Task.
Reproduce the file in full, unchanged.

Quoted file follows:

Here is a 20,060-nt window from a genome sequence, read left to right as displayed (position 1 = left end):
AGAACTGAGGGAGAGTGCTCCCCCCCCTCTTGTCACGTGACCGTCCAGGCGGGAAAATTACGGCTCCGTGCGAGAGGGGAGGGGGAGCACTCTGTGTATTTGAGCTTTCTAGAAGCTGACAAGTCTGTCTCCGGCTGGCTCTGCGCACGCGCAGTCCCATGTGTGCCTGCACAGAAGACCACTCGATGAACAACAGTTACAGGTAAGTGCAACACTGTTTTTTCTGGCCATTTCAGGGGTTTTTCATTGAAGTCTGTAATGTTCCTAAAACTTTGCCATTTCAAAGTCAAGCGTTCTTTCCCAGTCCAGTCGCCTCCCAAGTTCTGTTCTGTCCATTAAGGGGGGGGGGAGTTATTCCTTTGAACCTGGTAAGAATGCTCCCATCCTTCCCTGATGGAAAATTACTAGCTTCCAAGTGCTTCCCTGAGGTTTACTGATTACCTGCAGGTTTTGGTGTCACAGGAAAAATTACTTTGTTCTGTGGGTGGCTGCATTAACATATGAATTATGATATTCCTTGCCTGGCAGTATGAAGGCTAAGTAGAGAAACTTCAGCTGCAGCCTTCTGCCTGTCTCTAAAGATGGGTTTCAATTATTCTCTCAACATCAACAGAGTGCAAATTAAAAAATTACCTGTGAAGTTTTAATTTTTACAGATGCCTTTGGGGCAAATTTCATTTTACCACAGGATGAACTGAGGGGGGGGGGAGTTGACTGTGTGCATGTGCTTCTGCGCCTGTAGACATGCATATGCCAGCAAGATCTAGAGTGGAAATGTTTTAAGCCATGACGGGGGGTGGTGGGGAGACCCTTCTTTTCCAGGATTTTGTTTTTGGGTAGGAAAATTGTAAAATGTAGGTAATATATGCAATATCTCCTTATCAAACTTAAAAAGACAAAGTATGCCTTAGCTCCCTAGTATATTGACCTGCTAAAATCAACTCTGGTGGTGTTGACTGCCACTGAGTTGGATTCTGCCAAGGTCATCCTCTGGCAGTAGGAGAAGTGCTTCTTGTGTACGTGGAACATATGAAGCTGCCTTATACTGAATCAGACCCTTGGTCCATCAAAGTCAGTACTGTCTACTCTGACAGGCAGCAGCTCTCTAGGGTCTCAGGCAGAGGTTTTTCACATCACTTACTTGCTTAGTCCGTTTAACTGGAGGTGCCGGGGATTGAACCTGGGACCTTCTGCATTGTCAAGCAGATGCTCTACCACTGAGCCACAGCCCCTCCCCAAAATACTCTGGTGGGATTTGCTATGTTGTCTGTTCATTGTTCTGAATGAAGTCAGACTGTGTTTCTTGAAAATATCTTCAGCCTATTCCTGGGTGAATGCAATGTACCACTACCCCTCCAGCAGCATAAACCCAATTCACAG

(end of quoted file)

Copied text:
Here is a 20,060-nt window from a genome sequence, read left to right as displayed (position 1 = left end):
AGAACTGAGGGAGAGTGCTCCCCCCCCTCTTGTCACGTGACCGTCCAGGCGGGAAAATTACGGCTCCGTGCGAGAGGGGAGGGGGAGCACTCTGTGTATTTGAGCTTTCTAGAAGCTGACAAGTCTGTCTCCGGCTGGCTCTGCGCACGCGCAGTCCCATGTGTGCCTGCACAGAAGACCACTCGATGAACAACAGTTACAGGTAAGTGCAACACTGTTTTTTCTGGCCATTTCAGGGGTTTTTCATTGAAGTCTGTAATGTTCCTAAAACTTTGCCATTTCAAAGTCAAGCGTTCTTTCCCAGTCCAGTCGCCTCCCAAGTTCTGTTCTGTCCATTAAGGGGGGGGGGAGTTATTCCTTTGAACCTGGTAAGAATGCTCCCATCCTTCCCTGATGGAAAATTACTAGCTTCCAAGTGCTTCCCTGAGGTTTACTGATTACCTGCAGGTTTTGGTGTCACAGGAAAAATTACTTTGTTCTGTGGGTGGCTGCATTAACATATGAATTATGATATTCCTTGCCTGGCAGTATGAAGGCTAAGTAGAGAAACTTCAGCTGCAGCCTTCTGCCTGTCTCTAAAGATGGGTTTCAATTATTCTCTCAACATCAACAGAGTGCAAATTAAAAAATTACCTGTGAAGTTTTAATTTTTACAGATGCCTTTGGGGCAAATTTCATTTTACCACAGGATGAACTGAGGGGGGGGGGAGTTGACTGTGTGCATGTGCTTCTGCGCCTGTAGACATGCATATGCCAGCAAGATCTAGAGTGGAAATGTTTTAAGCCATGACGGGGGGTGGTGGGGAGACCCTTCTTTTCCAGGATTTTGTTTTTGGGTAGGAAAATTGTAAAATGTAGGTAATATATGCAATATCTCCTTATCAAACTTAAAAAGACAAAGTATGCCTTAGCTCCCTAGTATATTGACCTGCTAAAATCAACTCTGGTGGTGTTGACTGCCACTGAGTTGGATTCTGCCAAGGTCATCCTCTGGCAGTAGGAGAAGTGCTTCTTGTGTACGTGGAACATATGAAGCTGCCTTATACTGAATCAGACCCTTGGTCCATCAAAGTCAGTACTGTCTACTCTGACAGGCAGCAGCTCTCTAGGGTCTCAGGCAGAGGTTTTTCACATCACTTACTTGCTTAGTCCGTTTAACTGGAGGTGCCGGGGATTGAACCTGGGACCTTCTGCATTGTCAAGCAGATGCTCTACCACTGAGCCACAGCCCCTCCCCAAAATACTCTGGTGGGATTTGCTATGTTGTCTGTTCATTGTTCTGAATGAAGTCAGACTGTGTTTCTTGAAAATATCTTCAGCCTATTCCTGGGTGAATGCAATGTACCACTACCCCTCCAGCAGCATAAACCCAATTCACAG